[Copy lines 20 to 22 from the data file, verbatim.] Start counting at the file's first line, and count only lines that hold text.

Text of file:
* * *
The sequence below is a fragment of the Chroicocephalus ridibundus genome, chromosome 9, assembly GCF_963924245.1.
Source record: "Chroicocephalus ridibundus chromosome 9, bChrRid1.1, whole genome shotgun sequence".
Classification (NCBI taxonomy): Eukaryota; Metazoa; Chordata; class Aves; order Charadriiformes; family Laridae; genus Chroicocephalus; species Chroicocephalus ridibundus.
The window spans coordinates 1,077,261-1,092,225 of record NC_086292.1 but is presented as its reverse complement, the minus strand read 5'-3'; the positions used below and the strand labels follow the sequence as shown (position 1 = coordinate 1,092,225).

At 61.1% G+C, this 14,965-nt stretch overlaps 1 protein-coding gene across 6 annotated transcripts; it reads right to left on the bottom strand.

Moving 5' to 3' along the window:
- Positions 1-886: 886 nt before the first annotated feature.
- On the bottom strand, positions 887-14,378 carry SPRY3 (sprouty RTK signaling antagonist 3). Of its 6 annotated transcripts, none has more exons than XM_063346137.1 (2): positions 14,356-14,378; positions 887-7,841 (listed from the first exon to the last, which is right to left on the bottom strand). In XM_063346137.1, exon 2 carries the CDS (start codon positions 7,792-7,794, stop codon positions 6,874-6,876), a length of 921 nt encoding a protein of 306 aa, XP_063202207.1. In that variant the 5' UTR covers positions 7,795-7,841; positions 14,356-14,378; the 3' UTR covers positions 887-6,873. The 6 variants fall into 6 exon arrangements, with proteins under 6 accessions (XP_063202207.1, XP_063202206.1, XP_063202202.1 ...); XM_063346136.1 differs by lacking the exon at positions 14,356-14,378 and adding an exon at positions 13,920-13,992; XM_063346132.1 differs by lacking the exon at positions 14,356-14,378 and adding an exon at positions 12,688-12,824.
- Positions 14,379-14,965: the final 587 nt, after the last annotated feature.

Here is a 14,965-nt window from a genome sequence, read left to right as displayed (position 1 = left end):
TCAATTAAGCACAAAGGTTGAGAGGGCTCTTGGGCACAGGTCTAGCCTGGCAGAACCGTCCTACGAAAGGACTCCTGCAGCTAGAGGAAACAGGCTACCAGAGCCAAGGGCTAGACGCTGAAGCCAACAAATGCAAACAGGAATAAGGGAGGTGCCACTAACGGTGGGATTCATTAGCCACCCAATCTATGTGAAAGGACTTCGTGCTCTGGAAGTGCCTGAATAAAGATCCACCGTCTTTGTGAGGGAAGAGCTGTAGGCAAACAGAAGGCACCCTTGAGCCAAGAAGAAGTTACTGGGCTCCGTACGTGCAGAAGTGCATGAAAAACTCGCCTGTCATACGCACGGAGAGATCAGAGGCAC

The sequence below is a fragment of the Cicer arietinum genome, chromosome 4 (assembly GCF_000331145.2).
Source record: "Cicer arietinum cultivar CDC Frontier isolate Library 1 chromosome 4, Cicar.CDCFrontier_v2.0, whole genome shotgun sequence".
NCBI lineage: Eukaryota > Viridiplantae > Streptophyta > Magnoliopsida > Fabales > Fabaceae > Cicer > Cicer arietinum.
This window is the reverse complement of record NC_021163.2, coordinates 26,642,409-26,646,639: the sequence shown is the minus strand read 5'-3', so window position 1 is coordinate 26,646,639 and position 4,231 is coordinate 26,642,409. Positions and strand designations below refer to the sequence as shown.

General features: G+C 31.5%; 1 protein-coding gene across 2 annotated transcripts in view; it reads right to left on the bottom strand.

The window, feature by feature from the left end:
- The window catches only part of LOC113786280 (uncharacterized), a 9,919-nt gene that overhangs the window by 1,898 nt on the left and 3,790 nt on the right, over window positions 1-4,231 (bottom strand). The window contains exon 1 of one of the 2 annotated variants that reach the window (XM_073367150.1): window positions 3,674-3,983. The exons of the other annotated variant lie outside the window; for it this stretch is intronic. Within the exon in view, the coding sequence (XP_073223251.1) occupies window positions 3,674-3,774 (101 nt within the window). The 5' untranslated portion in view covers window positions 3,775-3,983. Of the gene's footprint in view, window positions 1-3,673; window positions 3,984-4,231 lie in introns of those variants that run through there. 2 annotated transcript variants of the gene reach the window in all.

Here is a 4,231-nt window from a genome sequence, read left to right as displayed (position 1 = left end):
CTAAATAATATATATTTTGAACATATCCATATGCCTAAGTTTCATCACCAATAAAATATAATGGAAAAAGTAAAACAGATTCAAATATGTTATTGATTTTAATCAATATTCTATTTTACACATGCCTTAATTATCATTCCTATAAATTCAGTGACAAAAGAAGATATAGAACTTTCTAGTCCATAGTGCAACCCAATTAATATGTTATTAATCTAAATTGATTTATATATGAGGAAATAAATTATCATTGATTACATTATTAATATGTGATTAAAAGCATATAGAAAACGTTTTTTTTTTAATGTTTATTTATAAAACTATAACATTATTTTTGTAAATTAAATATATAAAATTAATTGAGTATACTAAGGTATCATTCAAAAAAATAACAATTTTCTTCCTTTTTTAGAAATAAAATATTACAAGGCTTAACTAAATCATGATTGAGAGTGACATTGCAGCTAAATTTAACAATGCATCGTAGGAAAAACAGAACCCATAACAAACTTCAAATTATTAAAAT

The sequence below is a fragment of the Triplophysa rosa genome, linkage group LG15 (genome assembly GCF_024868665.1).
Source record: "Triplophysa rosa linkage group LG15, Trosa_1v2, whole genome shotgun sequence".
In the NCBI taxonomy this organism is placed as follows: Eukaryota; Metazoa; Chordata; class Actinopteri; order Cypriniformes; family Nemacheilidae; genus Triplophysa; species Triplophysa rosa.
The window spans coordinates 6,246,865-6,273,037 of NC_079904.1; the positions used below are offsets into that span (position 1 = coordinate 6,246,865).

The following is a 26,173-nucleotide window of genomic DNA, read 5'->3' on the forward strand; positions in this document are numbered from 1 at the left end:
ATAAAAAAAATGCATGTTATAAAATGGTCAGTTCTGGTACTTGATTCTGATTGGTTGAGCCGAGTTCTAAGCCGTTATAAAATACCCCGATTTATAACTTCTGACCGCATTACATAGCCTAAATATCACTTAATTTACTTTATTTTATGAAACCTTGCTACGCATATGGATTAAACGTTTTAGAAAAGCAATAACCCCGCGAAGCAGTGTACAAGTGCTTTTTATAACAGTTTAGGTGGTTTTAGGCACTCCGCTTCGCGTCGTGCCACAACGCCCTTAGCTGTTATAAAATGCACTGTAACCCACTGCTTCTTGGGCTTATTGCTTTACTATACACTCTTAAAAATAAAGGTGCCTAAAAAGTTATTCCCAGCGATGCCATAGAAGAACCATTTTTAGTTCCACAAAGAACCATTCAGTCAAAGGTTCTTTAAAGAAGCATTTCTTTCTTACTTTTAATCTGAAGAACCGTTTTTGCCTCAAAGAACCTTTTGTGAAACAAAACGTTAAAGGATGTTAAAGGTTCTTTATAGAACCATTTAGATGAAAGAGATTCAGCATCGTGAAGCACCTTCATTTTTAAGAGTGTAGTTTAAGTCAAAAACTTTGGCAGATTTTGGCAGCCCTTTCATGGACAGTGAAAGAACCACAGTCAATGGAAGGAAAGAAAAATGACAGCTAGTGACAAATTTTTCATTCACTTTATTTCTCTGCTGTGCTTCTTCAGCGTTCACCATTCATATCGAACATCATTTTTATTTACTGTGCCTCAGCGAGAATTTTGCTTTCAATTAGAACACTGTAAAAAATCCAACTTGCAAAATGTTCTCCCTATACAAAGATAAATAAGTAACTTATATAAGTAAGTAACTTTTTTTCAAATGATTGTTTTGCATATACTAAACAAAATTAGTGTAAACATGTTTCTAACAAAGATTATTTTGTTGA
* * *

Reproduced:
CTAAATAATATATATTTTGAACATATCCATATGCCTAAGTTTCATCACCAATAAAATATAATGGAAAAAGTAAAACAGATTCAAATATGTTATTGATTTTAATCAATATTCTATTTTACACATGCCTTAATTATCATTCCTATAAATTCAGTGACAAAAGAAGATATAGAACTTTCTAGTCCATAGTGCAACCCAATTAATATGTTATTAATCTAAATTGATTTATATATGAGGAAATAAATTATCATTGATTACATTATTAATATGTGATTAAAAGCATATAGAAAACGTTTTTTTTTTAATGTTTATTTATAAAACTATAACATTATTTTTGTAAATTAAATATATAAAATTAATTGAGTATACTAAGGTATCATTCAAAAAAATAACAATTTTCTTCCTTTTTTAGAAATAAAATATTACAAGGCTTAACTAAATCATGATTGAGAGTGACATTGCAGCTAAATTTAACAATGCATCGTAGGAAAAACAGAACCCATAACAAACTTCAAATTATTAAAAT

The sequence below is a fragment of the Triplophysa rosa genome, linkage group LG15 (genome assembly GCF_024868665.1).
Source record: "Triplophysa rosa linkage group LG15, Trosa_1v2, whole genome shotgun sequence".